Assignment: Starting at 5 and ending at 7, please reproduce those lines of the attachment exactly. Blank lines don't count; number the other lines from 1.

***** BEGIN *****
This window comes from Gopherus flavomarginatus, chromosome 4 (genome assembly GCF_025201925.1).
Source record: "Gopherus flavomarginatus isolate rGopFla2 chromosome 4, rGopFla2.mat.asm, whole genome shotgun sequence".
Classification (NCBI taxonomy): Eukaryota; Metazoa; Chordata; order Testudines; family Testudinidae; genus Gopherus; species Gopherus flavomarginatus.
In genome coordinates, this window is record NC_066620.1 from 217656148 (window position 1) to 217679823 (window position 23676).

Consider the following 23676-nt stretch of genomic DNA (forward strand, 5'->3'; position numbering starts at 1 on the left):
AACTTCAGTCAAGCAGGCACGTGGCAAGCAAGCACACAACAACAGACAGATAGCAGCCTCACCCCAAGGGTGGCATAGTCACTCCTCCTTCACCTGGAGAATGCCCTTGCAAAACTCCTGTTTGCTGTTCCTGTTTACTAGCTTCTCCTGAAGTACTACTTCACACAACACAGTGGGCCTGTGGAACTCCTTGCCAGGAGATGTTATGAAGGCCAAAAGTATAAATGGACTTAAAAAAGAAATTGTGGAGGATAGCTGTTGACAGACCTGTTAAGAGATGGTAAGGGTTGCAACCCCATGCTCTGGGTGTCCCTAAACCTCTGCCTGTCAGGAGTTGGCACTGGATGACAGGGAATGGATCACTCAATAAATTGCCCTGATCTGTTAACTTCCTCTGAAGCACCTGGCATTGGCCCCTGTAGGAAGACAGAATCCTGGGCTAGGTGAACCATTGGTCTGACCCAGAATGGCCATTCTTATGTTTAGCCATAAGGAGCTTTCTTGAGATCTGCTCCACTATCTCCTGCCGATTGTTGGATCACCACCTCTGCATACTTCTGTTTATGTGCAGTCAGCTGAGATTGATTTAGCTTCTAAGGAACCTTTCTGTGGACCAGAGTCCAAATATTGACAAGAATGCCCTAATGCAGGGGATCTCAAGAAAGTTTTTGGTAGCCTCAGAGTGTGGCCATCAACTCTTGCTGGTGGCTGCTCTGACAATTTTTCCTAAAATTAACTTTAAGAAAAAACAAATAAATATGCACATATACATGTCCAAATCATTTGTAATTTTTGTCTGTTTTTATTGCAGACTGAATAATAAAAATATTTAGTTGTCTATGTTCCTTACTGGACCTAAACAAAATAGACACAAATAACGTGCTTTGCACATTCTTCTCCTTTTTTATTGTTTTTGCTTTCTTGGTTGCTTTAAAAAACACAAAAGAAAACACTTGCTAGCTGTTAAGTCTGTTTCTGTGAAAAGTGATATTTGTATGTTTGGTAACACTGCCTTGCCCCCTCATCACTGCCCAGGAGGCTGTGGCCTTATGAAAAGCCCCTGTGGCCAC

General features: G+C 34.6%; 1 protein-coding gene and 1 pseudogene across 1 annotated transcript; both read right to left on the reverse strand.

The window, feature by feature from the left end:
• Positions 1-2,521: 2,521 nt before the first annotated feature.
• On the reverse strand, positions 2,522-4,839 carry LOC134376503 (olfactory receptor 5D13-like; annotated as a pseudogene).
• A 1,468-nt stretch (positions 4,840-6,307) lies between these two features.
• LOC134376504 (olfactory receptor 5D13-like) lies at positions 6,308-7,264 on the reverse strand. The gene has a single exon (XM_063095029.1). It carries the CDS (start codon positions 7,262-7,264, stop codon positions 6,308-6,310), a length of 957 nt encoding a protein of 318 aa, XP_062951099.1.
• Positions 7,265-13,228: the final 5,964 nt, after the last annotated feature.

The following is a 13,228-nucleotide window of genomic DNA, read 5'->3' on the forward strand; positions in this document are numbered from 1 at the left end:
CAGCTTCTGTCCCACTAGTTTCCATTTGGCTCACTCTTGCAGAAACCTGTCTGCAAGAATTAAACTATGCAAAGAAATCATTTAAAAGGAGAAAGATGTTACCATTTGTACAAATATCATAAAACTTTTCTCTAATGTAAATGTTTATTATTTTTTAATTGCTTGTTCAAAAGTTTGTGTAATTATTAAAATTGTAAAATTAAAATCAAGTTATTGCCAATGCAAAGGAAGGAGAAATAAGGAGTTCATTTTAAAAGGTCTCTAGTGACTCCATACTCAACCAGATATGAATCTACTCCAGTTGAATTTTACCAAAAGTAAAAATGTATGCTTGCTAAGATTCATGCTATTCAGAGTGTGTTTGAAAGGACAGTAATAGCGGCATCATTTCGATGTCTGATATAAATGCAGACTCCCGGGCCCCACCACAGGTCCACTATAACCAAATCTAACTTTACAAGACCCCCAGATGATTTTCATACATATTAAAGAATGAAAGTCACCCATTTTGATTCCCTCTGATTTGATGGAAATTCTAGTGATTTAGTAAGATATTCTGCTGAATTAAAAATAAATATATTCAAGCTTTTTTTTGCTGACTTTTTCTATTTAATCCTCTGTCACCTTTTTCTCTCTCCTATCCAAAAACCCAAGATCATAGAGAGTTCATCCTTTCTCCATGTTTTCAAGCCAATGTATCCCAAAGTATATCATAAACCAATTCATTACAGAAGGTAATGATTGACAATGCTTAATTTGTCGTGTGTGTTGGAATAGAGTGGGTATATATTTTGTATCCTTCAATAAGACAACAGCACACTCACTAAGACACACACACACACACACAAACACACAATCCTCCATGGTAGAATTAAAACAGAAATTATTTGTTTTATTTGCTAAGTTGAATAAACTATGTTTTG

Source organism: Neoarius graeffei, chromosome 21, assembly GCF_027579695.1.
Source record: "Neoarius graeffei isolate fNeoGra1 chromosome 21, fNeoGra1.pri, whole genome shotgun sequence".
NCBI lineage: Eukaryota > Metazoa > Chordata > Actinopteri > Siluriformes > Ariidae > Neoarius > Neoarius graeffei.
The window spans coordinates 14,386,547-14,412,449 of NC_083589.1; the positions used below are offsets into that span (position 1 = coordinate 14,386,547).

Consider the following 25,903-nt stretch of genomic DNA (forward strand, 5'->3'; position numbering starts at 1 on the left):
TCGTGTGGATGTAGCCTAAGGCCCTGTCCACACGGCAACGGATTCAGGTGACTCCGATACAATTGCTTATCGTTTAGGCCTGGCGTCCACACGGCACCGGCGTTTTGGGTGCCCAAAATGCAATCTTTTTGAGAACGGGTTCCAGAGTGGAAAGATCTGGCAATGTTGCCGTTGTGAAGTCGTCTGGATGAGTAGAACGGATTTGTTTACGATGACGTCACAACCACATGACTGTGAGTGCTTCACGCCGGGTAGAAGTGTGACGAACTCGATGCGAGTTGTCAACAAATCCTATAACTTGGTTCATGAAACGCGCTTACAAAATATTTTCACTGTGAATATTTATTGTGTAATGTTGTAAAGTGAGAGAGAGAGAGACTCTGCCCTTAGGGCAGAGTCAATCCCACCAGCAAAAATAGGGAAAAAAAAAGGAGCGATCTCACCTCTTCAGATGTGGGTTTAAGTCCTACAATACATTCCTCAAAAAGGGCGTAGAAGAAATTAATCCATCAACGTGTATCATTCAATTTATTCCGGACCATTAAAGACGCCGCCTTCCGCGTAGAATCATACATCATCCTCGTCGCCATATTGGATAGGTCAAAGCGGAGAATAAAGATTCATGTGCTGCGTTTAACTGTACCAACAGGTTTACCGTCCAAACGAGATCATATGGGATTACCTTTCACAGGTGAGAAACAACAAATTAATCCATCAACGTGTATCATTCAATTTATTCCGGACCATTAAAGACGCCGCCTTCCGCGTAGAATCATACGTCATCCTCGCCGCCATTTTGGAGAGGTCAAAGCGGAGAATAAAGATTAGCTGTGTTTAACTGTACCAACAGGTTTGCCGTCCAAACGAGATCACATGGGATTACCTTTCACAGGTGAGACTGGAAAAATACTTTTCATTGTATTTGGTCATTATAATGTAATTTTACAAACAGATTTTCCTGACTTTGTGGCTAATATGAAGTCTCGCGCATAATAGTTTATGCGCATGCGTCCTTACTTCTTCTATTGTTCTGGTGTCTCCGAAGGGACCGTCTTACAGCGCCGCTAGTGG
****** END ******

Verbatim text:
Consider the following 23676-nt stretch of genomic DNA (forward strand, 5'->3'; position numbering starts at 1 on the left):
AACTTCAGTCAAGCAGGCACGTGGCAAGCAAGCACACAACAACAGACAGATAGCAGCCTCACCCCAAGGGTGGCATAGTCACTCCTCCTTCACCTGGAGAATGCCCTTGCAAAACTCCTGTTTGCTGTTCCTGTTTACTAGCTTCTCCTGAAGTACTACTTCACACAACACAGTGGGCCTGTGGAACTCCTTGCCAGGAGATGTTATGAAGGCCAAAAGTATAAATGGACTTAAAAAAGAAATTGTGGAGGATAGCTGTTGACAGACCTGTTAAGAGATGGTAAGGGTTGCAACCCCATGCTCTGGGTGTCCCTAAACCTCTGCCTGTCAGGAGTTGGCACTGGATGACAGGGAATGGATCACTCAATAAATTGCCCTGATCTGTTAACTTCCTCTGAAGCACCTGGCATTGGCCCCTGTAGGAAGACAGAATCCTGGGCTAGGTGAACCATTGGTCTGACCCAGAATGGCCATTCTTATGTTTAGCCATAAGGAGCTTTCTTGAGATCTGCTCCACTATCTCCTGCCGATTGTTGGATCACCACCTCTGCATACTTCTGTTTATGTGCAGTCAGCTGAGATTGATTTAGCTTCTAAGGAACCTTTCTGTGGACCAGAGTCCAAATATTGACAAGAATGCCCTAATGCAGGGGATCTCAAGAAAGTTTTTGGTAGCCTCAGAGTGTGGCCATCAACTCTTGCTGGTGGCTGCTCTGACAATTTTTCCTAAAATTAACTTTAAGAAAAAACAAATAAATATGCACATATACATGTCCAAATCATTTGTAATTTTTGTCTGTTTTTATTGCAGACTGAATAATAAAAATATTTAGTTGTCTATGTTCCTTACTGGACCTAAACAAAATAGACACAAATAACGTGCTTTGCACATTCTTCTCCTTTTTTATTGTTTTTGCTTTCTTGGTTGCTTTAAAAAACACAAAAGAAAACACTTGCTAGCTGTTAAGTCTGTTTCTGTGAAAAGTGATATTTGTATGTTTGGTAACACTGCCTTGCCCCCTCATCACTGCCCAGGAGGCTGTGGCCTTATGAAAAGCCCCTGTGGCCAC

General features: G+C 34.6%; 1 protein-coding gene and 1 pseudogene across 1 annotated transcript; both read right to left on the reverse strand.